Child psychologist Steve Biddulph has written books on child-rearing that have prevented many of us from total parental blowouts. Until 2003, his focus was on boys. Girls, he believed then, were psychologically in much better shape. Not anymore. In his latest book, Raising Girls, he finds that there has been a "marked plunge" in the emotional and mental wellbeing of girls.
Many of us had seen this before Biddulph did, but his stamp of authority is hugely important. He gives brilliant pieces of advice, in simple, clear language. And one of those is to ensure that daughters have "aunties", real and adopted, to be their friends, keep them safe from the malign aspects of popular culture, to be confidantes and provide practical help. At times daughters and mothers just can't get along, and so dear aunty can step into the breach to save them both.
In our Asian cultures these aunties have been the butt of many jokes: always interfering, often spinsters, not clever but very warm, plump and generous with big bosoms to snuggle into. In truth, these ladies have been, for many of us, buttresses, second mothers, irreplaceable protectors, shelters in a storm. Our family life was insecure, sometimes violent, always unpredictable. But my devoted mum always had this ring of aunties, to whom she could send me during hard times. Some paid my school fees and bought me clothes; others made me laugh when I was sobbing, which I often was. All but one now is gone and I dream of them often. My daughter has similar lovely minders, all friends I grew up with, who love her dearly.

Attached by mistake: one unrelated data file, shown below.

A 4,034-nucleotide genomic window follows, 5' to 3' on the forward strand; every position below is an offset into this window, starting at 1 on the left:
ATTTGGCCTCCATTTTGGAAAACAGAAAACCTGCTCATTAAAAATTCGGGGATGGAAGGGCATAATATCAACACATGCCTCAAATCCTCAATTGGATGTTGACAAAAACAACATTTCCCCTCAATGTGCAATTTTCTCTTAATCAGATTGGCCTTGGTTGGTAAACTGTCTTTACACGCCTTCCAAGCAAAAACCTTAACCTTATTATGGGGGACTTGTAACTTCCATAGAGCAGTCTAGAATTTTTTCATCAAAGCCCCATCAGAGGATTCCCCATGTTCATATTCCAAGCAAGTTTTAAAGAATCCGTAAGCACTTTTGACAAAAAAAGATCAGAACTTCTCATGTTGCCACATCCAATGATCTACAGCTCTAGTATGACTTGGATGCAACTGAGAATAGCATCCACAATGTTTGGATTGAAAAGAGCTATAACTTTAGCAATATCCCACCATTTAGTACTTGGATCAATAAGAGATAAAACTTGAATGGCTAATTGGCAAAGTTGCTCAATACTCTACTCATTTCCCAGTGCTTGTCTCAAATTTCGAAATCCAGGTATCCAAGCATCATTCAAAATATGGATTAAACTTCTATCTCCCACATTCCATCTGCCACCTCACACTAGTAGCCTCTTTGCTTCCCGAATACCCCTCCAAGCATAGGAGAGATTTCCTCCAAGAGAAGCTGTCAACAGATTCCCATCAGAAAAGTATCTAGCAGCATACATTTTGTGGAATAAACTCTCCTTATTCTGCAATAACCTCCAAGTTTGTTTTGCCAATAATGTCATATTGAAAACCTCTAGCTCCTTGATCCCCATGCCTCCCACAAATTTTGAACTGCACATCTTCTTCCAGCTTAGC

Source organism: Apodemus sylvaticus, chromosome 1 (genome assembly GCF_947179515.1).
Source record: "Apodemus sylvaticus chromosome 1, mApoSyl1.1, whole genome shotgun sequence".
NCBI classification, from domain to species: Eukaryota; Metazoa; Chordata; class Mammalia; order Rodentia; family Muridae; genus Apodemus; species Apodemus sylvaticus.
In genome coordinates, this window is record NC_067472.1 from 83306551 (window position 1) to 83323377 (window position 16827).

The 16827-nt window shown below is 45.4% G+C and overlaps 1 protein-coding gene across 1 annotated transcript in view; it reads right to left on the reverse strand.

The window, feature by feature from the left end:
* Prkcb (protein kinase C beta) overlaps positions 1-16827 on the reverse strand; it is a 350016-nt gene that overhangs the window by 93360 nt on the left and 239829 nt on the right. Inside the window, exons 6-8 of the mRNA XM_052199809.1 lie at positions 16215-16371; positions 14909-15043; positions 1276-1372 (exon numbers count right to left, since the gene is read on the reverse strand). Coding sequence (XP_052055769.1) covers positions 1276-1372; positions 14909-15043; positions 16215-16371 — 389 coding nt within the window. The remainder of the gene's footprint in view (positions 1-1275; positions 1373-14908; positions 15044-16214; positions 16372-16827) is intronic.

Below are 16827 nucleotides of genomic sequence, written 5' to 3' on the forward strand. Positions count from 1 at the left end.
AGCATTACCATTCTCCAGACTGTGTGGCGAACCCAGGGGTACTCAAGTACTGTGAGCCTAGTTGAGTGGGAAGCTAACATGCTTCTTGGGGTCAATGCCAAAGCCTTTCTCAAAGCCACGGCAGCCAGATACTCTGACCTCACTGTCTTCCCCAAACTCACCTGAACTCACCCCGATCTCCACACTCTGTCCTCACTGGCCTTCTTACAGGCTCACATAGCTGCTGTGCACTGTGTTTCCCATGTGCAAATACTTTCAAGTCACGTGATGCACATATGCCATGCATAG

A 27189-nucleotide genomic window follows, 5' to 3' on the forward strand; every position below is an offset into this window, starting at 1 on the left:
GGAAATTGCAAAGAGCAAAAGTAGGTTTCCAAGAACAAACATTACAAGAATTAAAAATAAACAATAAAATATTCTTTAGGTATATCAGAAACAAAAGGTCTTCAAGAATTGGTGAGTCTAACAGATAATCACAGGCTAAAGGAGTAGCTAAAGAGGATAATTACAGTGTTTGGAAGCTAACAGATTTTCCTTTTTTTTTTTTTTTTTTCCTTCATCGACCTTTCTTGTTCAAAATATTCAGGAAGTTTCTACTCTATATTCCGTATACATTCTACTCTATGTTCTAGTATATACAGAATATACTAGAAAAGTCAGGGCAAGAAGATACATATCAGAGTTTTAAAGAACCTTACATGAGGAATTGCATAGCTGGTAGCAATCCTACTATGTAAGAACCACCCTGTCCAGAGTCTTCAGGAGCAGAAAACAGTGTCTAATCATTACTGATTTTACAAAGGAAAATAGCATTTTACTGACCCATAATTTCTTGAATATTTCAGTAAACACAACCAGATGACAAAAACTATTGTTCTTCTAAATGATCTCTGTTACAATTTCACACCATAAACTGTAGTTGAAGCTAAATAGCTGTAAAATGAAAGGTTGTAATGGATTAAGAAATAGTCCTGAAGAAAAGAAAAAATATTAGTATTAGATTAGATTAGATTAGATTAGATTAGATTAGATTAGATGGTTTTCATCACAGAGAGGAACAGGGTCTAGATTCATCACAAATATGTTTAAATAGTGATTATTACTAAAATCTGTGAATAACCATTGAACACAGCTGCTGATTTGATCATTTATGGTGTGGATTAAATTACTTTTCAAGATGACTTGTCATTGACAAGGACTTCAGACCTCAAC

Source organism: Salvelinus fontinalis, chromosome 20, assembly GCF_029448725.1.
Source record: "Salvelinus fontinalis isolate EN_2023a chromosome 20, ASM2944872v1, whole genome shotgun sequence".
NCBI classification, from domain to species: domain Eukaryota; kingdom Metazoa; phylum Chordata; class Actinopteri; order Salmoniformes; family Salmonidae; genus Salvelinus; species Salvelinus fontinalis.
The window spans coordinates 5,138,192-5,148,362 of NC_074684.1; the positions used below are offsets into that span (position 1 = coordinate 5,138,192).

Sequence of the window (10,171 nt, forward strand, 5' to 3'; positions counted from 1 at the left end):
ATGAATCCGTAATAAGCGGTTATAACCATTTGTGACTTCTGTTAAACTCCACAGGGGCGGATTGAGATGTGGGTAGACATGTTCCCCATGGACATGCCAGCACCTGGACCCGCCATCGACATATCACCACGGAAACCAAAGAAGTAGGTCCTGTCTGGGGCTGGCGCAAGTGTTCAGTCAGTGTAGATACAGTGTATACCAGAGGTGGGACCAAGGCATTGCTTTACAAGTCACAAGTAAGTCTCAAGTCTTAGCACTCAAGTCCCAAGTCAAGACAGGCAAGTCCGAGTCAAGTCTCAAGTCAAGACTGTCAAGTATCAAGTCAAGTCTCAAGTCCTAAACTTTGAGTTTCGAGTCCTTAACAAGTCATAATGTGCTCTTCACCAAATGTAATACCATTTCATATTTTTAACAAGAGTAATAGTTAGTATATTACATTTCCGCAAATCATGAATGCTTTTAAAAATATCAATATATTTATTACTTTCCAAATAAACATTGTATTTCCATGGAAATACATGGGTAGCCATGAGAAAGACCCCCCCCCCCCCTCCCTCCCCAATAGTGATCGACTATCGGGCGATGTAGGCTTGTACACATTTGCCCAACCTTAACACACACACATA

Recently, I brought my only sister home for a late Christmas lunch. Older than me, she's severely mentally ill. I have no idea any more what she is thinking or feeling. It makes me weep. In the late 1950s, she was sent as a teenager to England by my wayward father and had to survive in a very different world and with little money. In those early years away from home, she never had a crowd of aunties around her. Now it's too late. Biddulph's advice is more important than he knows himself. Aunties can save young lives.
- More about: